Phones are ringing less in the workplace

About 15 years ago Kathryn Everest, a knowledge management consultant, made a phone call that seemed to upset one of her clients at a government agency in Alberta.

Unsure what she had done to offend the client, she asked for an explanation for the odd behaviour and received an unexpected answer: the government agency used e-mail for all its internal communications, and only picked up the phone for emergencies. The client wasn’t offended, just not used to corresponding on the phone.

“She was expecting that I was having some type of emergency – why would I be phoning?” said Everest, who works for Business Consulting Services with IBM Canada Ltd. in Toronto.

Today, such a response would hardly be shocking. The results of a recent survey by KRC Research Inc. shows that 44 per cent of Canadians, including Everest, pick e-mail as their workplace communication medium of choice.

The survey, E-mail Use Survey: Survey of “Professional E-mail Users” in the United States and Canada, polled 1,000 users, 500 in Canada and 500 in the U.S., and was sponsored by Oracle Corp.

The phone ranked number-two (28 per cent) as the primary form of workplace communication for Canadians. Face-to-face meetings were the next most popular at 15 per cent, followed by inter-office mail at three per cent, fax at three per cent, instant messenger (IM) at three per cent, and teleconferencing at two per cent.

“We find that [with over 35,000 employees] playing telephone tag to convey simple pieces of information can often reduce productivity, and that e-mail is a very effective tool to get messages out to a wide range of individuals,” said Michael Edmonds, a spokesperson for the BMO Financial Group in Toronto.

One British CEO disagrees. John Caudwell, CEO of Phones 4U Ltd., banned his 2,500 employees from using e-mail to communicate internally with each other, claiming that it was a drain on productivity.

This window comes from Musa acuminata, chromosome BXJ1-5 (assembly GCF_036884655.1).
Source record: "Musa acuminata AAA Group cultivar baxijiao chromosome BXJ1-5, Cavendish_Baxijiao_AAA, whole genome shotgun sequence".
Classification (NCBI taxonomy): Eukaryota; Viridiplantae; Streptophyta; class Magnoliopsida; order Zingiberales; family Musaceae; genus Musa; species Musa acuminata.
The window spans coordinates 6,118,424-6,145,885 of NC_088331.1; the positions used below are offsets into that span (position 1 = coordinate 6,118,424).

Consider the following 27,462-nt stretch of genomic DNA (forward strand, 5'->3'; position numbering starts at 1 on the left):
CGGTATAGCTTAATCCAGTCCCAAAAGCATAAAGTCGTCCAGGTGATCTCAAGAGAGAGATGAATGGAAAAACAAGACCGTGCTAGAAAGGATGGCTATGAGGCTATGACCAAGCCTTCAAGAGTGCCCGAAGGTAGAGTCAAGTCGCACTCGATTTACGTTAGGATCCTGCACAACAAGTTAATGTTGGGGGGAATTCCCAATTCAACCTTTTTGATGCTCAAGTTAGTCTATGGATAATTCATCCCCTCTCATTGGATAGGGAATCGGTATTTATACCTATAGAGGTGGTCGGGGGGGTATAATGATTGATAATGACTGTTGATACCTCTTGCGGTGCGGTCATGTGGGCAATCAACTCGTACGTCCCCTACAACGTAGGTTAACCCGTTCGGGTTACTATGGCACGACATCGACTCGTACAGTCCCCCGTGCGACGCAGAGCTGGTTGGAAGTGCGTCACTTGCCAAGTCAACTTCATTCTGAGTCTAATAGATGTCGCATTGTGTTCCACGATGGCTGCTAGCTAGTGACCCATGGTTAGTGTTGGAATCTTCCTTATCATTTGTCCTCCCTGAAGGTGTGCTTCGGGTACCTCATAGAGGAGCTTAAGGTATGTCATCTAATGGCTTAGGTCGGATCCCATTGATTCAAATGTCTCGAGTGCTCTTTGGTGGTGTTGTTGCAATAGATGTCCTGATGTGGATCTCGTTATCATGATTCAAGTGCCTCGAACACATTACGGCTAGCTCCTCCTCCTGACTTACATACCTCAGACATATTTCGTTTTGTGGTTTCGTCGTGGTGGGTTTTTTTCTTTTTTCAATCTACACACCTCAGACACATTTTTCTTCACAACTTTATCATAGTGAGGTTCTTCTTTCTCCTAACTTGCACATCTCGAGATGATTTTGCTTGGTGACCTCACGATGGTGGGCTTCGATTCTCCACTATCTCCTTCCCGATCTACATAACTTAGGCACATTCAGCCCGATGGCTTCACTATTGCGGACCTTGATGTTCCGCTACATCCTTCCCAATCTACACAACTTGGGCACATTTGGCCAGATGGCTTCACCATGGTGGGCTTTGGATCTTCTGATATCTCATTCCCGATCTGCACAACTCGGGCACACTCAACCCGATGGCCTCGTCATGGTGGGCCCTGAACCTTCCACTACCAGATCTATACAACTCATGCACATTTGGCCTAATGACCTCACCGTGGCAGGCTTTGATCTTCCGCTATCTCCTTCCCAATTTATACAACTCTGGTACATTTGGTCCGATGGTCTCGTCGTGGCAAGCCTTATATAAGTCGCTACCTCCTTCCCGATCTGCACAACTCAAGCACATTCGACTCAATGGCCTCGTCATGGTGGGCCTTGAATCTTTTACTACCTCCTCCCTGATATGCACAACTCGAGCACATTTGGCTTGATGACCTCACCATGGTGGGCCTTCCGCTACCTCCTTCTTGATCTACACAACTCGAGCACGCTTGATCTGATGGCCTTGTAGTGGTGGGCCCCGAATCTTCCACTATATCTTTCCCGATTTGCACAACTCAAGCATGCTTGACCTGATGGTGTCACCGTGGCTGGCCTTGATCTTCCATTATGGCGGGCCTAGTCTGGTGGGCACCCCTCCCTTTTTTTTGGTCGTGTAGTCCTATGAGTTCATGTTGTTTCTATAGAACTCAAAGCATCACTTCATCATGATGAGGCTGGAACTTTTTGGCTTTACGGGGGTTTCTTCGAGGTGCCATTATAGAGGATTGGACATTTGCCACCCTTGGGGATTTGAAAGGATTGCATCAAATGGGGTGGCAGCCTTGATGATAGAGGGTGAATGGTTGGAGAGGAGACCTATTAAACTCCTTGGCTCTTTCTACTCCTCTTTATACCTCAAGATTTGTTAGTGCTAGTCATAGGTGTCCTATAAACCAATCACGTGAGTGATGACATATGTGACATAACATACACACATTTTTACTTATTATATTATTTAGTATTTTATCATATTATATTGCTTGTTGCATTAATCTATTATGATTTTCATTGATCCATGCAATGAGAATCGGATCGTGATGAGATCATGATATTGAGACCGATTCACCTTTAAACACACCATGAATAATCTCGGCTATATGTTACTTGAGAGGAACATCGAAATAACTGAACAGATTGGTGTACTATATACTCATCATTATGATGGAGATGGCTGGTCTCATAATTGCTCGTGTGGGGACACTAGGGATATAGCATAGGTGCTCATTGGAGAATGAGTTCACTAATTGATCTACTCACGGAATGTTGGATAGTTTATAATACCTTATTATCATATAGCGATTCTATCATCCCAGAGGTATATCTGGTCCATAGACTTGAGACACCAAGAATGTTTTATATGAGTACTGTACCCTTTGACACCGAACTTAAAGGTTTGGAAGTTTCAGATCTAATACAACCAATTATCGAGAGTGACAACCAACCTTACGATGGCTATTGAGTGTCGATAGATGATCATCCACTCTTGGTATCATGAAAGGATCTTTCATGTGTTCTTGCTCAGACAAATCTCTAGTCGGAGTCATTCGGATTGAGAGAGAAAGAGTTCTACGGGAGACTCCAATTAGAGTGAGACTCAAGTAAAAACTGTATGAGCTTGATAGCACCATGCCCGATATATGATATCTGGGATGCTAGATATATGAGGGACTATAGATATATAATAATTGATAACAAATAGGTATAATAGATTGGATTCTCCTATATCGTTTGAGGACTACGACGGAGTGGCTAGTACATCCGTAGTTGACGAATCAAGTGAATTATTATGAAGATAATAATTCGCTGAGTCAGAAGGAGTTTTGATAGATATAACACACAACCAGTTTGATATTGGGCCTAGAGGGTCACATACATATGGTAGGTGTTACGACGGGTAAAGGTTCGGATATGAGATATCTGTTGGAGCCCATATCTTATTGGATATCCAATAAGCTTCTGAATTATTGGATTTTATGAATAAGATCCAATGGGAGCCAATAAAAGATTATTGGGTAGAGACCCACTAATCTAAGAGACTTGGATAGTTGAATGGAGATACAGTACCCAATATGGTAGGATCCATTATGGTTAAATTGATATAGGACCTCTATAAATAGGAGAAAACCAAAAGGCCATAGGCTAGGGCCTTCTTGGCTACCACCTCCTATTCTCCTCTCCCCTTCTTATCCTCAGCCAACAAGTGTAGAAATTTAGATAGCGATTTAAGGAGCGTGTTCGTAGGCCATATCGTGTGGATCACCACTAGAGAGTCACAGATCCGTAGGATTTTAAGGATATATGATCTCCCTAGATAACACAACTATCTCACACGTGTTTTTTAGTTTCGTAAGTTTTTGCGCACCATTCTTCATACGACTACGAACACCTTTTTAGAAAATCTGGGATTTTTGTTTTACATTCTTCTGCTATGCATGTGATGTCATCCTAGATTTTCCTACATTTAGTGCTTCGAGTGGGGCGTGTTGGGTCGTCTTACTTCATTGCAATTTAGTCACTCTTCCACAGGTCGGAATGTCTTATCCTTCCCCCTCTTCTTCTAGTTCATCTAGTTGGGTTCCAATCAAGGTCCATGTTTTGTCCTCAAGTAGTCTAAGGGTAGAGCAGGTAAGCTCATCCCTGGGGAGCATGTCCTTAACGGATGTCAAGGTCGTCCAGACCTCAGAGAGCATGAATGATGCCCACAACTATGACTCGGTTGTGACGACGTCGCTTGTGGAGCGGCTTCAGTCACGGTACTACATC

However, this approach seems to be too radical for Canadians.

Both Everest and Edmonds agreed that in large organizations it isn’t practical to confine communication to the phone or to the boardroom. But both also agreed there is a dark side to e-mail – the sheer volume users receive, not only of legitimate mail, but spam as well.

Neil Schwartzmann, chair of the Canadian Coalition Against Unsolicited Commercial E-mail (CAUCE) in Montreal, said that anywhere between 30 and 50 per cent of e-mail is spam. With the recent surge in e-mail borne viruses, that number has reached 70 per cent for some users.

About one-quarter of total respondents said they would receive over 200 e-mails while on a two-week vacation, with two per cent of Canadians saying they would get more than 1,000, compared to five per cent of American respondents.

“I know people who receive 200 pieces of e-mail a day and can spend hours or the whole day just clearing e-mail,” Everest said.

The solution, she said, is through implementing policies and training employees to use e-mail correctly.

The results of the survey can be found at

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